Kathy Carter’s move to the Olympic world (see story) is among the many noteworthy personnel moves of the past few months. I wanted to go back and review the most interesting hirings and departures during the third quarter. All of these below were announced or reported from July 1 to Sept. 30 — and while not ranked by importance, each stands out to me.
Amazon hiring Marie Donoghue to oversee global sports programming is significant. Everyone wants to know how Amazon will invest in sports and Donoghue may have the answer. She has a wealth of media experience, having spent nearly 20 years at ESPN. She understands the business, from programming to rights negotiations. Most importantly, she knows the executives on the other side of the table.
The Carolina Panthers hiring Tom Glick has been one of the most positively received moves of the year. New team owner David Tepper found someone with a broad and diverse skill set — from ticket sales to facility development — both in the U.S. and in England. This should be a good fit for the well-liked Glick.
The changes at the U.S. Olympic Committee were the most significant personnel moves of the quarter. Sarah Hirshland joining as CEO brings a strategic and experienced business mind to the organization. No, she’s not from the insular Olympic world, she’s an outsider with very close ties to Casey Wasserman. In addition, the USOC named former acting CEO Susanne Lyons to replace outgoing USOC Chairman Larry Probst. Lyons is well-regarded inside the Olympic movement, and she and Hirshland are the USOC’s first all-woman chair/CEO duo. Keep an eye on them as they focus on changing the culture there.
The most surprising move was Pete Bevacqua leaving his job as CEO of the PGA of America to join NBC Sports Group as president, a new position. He left the golf world, where he had worked for years, to join a deep bench that has been assembled by Mark Lazarus. Bevacqua is a newcomer when it comes to traditional media, but he is a quick read and has great relationships throughout sports.
The PGA of America then turned around and hired Seth Waugh as CEO, replacing Bevacqua. Waugh knows golf and is a confidant of PGA Tour Commissioner Jay Monahan. The former CEO of Deutsche Bank Americas, Waugh can navigate the politics of the boardroom and has deep ties to the financial world.
Few leaders have more people rooting for them than Steve Phelps, who was promoted to NASCAR president, and can now put his stamp on a sport that will be facing a number of critical and difficult decisions.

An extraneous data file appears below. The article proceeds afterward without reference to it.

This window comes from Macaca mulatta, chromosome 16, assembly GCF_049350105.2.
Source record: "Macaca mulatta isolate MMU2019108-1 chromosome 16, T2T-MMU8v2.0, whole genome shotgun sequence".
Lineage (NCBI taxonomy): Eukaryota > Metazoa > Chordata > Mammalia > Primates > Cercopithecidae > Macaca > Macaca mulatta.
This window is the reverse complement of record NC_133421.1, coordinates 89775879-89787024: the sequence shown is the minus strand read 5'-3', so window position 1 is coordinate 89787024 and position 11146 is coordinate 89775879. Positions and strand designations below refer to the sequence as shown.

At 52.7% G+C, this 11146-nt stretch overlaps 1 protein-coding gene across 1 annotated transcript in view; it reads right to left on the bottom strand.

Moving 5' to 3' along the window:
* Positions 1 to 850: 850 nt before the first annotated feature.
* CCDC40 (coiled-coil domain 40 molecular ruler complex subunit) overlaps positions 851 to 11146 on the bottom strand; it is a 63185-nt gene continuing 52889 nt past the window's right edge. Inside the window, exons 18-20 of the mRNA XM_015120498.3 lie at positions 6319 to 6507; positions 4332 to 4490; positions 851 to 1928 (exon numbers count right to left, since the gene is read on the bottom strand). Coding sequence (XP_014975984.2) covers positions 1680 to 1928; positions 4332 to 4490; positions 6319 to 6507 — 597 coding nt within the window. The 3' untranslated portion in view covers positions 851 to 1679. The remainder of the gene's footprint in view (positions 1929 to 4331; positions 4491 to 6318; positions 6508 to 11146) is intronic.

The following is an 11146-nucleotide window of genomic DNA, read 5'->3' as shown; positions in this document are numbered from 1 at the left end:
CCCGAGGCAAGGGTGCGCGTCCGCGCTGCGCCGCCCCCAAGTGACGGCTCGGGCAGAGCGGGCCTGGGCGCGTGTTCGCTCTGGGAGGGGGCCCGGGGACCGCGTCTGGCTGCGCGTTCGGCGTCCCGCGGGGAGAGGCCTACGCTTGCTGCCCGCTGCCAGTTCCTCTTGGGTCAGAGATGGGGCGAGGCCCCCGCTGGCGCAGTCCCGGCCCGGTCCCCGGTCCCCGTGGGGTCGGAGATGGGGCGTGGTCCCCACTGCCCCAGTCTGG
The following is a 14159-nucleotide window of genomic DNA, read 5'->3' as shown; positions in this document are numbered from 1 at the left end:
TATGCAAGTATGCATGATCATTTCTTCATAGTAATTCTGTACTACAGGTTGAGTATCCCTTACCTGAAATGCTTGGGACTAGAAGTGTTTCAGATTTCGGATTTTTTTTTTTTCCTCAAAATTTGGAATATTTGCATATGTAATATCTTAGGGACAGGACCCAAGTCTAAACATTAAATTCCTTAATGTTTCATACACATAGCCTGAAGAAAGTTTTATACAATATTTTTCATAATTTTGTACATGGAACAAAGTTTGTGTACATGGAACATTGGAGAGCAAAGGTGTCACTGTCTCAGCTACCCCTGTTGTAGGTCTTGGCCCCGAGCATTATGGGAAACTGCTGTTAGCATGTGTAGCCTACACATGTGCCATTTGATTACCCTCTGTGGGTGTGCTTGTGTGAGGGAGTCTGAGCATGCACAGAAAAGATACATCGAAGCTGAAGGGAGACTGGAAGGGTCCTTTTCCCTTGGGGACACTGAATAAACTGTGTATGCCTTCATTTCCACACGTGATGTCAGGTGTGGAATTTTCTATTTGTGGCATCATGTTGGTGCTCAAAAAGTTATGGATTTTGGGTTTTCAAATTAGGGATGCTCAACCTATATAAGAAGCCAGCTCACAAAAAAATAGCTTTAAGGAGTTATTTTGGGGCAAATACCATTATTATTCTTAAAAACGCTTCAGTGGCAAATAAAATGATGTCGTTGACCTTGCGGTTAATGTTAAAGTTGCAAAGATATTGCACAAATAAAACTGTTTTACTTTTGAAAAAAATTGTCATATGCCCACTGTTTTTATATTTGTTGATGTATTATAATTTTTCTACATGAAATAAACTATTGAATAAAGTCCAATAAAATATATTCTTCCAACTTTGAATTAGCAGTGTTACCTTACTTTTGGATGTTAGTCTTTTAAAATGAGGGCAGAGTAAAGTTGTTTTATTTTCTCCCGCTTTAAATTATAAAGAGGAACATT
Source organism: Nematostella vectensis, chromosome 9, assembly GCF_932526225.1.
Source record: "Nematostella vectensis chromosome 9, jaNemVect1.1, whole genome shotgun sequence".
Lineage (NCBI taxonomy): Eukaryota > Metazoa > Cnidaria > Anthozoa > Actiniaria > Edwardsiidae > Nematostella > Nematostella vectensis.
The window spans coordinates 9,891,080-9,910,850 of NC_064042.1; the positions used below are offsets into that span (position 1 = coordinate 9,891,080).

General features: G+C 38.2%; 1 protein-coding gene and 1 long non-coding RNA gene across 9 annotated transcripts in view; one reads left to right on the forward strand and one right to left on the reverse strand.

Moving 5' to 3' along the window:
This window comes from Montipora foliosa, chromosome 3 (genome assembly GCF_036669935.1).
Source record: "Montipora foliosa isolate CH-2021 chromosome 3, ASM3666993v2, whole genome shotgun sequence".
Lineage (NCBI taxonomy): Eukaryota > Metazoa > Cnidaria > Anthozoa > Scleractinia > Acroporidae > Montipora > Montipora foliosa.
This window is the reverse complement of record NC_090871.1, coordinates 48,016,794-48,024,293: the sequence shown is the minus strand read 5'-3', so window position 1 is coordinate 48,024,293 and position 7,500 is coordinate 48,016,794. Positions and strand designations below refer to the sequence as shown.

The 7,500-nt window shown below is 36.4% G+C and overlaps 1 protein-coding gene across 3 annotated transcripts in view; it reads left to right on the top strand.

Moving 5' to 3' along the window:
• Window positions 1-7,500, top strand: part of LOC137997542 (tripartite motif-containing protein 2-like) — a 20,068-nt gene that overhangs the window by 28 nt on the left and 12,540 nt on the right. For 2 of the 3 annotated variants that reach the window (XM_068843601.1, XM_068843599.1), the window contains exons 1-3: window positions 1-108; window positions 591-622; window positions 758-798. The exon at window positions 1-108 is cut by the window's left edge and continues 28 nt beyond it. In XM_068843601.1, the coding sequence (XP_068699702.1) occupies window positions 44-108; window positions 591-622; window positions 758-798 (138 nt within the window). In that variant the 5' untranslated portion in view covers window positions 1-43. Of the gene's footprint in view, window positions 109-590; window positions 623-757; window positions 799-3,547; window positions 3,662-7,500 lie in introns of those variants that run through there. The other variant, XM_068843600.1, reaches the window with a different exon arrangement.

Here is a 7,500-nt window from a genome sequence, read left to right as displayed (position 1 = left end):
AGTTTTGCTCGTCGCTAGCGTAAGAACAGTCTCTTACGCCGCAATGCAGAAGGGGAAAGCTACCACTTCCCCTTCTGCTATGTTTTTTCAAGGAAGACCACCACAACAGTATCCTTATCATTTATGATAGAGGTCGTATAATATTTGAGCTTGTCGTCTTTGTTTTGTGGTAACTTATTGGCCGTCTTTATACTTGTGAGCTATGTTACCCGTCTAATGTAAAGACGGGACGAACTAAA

VenueNext lured Orlando Magic CMO Anthony Perez as its new CEO. The Magic was an early adopter of VenueNext technology, and now Perez becomes CEO in a space he understands well, and he can explore other areas of business for the mobile-driven consumer tech.
Lee Jenkins was one of the best storytellers in his former role as a writer at Sports Illustrated. Athletes offered him rare access. With SI for sale, it wasn’t surprising that he left. But what was eye-opening was taking the unique role of executive director of research and identity for the L.A. Clippers — the first of its kind. The new position speaks to an emphasis on evaluating people, and using those skills to help organizations win on the court.
Chris Overholt left as CEO of the Canadian Olympic Committee to become president of Toronto’s Overwatch franchise. Overholt has been in “traditional” sports his entire career — MLSE, Dolphins, Olympics — but he was convinced of the growth potential of the Overwatch League, and joins a number of executives tempted by the revenue in esports.
Bruce Meyer leaving the NHLPA to become senior director of collective bargaining and legal for the MLBPA is notable, as he becomes the lead strategist and negotiator when collective-bargaining talks start up. MLBPA Executive Director Tony Clark has been under fire by players and agents over the current CBA, and labor relations with the league are strained. Meyer adds a new face and new firepower in what could be contentious talks.
Stan Wilcox leaving as athletic director at Florida State to become executive vice president of regulatory affairs at the NCAA puts him in an influential role in Indianapolis and on campuses throughout the country. Succeeding Oliver Luck, Wilcox will work to make college athletics more equitable and efficient while trying to focus on athletes — a complicated task with multiple constituencies.
The WNBA has lost some substantial institutional knowledge after Lisa Borders resigned as president and Ann Rodriguez departed as COO in September. Borders was a strong public spokeswoman for the league, while Rodriguez brought sound operational skills. The quality of play, appeal and activism of WNBA players has never been higher, but the challenge is to increase revenue to grow the business.
Which move did I not list has your attention?
Abraham Madkour can be reached at firstname.lastname@example.org.